Monument honoring families who lost homes in national park to be unveiled
The Blue Ridge Heritage Project is putting the finishing touches on a monument in Ed Good Park in Stanley to honor the families who were displaced in Page County when the Shenandoah National Park was formed in 1935.
The monument is the fourth of eight planned monuments put together by the Blue Ridge Heritage Project to honor at least 500 families that lost their homes in the early 20th century to Shenandoah National Park. In Page County alone, more than 130 families were removed.
For an in-depth look at how families throughout the area were impacted for generations due to the forced relocations, check out a WHSV special report by Meteorologist Laura Mock
The new monument is like the other three in Madison, Albemarle and Rappahanock Counties. It features a chimney representing the ruins left behind, the patio is similar to the floor of many cabins in the early 20th century, and there will be a plaque listing the family names. There are still plans to build monuments in Rockingham, Greene, Warren and Augusta Counties.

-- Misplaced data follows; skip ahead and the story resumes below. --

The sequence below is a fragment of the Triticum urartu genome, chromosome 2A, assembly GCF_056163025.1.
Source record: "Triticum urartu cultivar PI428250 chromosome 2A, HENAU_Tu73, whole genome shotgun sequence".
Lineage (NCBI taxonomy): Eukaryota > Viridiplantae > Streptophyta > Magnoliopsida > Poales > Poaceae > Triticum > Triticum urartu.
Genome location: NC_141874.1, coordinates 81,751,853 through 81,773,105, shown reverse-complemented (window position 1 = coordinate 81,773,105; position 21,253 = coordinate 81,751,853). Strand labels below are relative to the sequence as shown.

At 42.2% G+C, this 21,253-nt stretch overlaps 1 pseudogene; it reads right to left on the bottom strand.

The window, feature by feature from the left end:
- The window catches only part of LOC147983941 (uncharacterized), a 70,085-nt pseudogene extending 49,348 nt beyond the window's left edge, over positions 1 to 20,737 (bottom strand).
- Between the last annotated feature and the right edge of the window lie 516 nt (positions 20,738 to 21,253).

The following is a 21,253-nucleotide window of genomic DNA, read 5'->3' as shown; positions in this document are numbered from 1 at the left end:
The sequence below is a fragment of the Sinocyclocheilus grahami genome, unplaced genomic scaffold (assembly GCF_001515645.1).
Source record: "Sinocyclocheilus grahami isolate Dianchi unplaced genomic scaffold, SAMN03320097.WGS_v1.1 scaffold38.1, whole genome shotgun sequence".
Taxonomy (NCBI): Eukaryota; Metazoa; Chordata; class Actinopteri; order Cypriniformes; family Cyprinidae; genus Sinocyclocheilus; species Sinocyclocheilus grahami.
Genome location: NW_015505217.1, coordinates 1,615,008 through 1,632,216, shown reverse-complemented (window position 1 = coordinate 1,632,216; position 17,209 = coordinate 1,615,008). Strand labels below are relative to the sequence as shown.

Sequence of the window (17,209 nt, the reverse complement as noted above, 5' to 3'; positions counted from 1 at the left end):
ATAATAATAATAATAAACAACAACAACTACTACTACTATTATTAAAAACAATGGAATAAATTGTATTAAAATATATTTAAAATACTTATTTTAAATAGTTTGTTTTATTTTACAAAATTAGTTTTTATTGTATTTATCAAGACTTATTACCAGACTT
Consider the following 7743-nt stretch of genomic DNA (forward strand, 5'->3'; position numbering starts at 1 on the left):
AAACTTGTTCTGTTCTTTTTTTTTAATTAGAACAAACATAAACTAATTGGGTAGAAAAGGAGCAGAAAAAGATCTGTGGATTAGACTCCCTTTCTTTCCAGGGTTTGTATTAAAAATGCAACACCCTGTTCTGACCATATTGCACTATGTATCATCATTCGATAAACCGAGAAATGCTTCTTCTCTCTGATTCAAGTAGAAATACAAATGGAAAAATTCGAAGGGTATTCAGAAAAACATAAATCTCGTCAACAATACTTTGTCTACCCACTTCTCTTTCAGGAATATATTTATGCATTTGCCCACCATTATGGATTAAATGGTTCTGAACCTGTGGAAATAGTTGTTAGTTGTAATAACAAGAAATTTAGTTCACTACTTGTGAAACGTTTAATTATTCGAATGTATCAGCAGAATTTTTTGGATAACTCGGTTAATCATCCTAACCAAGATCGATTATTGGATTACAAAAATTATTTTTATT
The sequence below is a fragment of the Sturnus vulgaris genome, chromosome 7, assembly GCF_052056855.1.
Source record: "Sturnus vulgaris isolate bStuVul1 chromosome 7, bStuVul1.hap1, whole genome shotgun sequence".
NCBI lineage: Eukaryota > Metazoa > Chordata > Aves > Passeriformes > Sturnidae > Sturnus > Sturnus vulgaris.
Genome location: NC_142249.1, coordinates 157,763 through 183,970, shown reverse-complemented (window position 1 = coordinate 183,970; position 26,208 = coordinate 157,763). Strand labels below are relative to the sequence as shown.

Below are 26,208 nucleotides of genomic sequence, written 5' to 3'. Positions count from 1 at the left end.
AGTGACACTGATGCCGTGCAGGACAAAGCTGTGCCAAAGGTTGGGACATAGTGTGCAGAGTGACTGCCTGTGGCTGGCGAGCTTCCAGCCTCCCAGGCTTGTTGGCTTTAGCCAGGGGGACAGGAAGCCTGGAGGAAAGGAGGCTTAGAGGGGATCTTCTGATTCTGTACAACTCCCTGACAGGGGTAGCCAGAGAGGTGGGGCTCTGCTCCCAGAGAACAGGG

The Page County monument was put together by stonemason Clyde Jenkins who knew some of the families and says this project has been the highlight of his life.
"It was a real honor to be able to do something like this, in memory of them," said Jenkins. "Most of them are gone and it's sad, but this is something that other people will be able to see and enjoy."
Jenkins says he also recruited some local teenagers to get them active in the community and teach them about masonry.
There will be a dedication ceremony on September 17th at 3 p.m. at Ed Good Park in Stanley.
You can track the progress on these monuments through